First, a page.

Obama Takes First Steps Toward Reforming NSA Surveillance, but Leaves Many Issues Unaddressed
President Obama this morning announced a series of reforms his administration will support to rein in surveillance abuses by the National Security Agency.
"The President took several steps toward reforming NSA surveillance, but there's still a long way to go," said EFF Legal Director Cindy Cohn. "Now it's up to the courts, Congress, and the public to ensure that real reform happens, including stopping all bulk surveillance--not just telephone records collection. Other necessary reforms include requiring prior judicial review of national security letters and ensuring the security and encryption of our digital tools, but the President's speech made no mention of these. We're hopeful that the big data and privacy review commissioned by John Podesta will address these issues and the further steps outlined in our scorecard. We also look forward to addressing the underlying constitutional problems with the surveillance in our ongoing lawsuits: Jewel v. NSA and First Unitarian Church v. NSA."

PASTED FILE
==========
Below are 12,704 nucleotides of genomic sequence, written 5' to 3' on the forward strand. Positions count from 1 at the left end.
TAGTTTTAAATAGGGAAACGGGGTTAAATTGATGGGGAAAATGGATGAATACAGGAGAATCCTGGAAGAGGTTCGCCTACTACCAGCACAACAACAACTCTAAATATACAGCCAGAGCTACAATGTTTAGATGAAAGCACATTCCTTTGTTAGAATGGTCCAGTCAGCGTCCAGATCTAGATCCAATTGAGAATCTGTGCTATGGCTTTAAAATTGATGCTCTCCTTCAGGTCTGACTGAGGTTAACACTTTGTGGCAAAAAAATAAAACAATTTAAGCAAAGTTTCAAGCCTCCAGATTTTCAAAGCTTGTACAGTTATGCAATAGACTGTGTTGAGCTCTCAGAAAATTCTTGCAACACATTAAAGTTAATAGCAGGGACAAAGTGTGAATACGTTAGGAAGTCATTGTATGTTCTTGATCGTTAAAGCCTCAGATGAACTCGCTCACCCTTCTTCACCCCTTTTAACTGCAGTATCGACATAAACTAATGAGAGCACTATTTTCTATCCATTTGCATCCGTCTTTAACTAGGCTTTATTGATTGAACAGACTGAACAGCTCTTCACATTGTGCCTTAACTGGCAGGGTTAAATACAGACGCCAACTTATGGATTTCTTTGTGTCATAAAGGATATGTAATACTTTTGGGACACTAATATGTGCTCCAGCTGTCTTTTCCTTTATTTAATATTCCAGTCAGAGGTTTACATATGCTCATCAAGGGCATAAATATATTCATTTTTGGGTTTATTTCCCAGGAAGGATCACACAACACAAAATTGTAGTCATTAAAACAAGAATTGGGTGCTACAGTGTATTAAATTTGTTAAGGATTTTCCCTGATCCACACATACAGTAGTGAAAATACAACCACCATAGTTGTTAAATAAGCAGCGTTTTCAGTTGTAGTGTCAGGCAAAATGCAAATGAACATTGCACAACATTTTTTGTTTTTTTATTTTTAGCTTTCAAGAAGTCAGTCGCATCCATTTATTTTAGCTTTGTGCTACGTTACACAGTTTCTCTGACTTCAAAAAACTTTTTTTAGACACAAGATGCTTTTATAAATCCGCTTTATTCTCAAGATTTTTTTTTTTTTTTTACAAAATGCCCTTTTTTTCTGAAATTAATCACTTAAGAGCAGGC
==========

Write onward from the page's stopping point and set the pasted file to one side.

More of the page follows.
"It was encouraging to see the President recognize the privacy rights of people around the world," said International Rights Director Katitza Rodriguez. "However, the details of Obama's plans to actually protect those privacy rights must conform with international human rights law, specifically that suspicion is necessary to target non-US person for surveillance."
EFF will have additional analysis of the recommendations soon on our Deeplinks blog.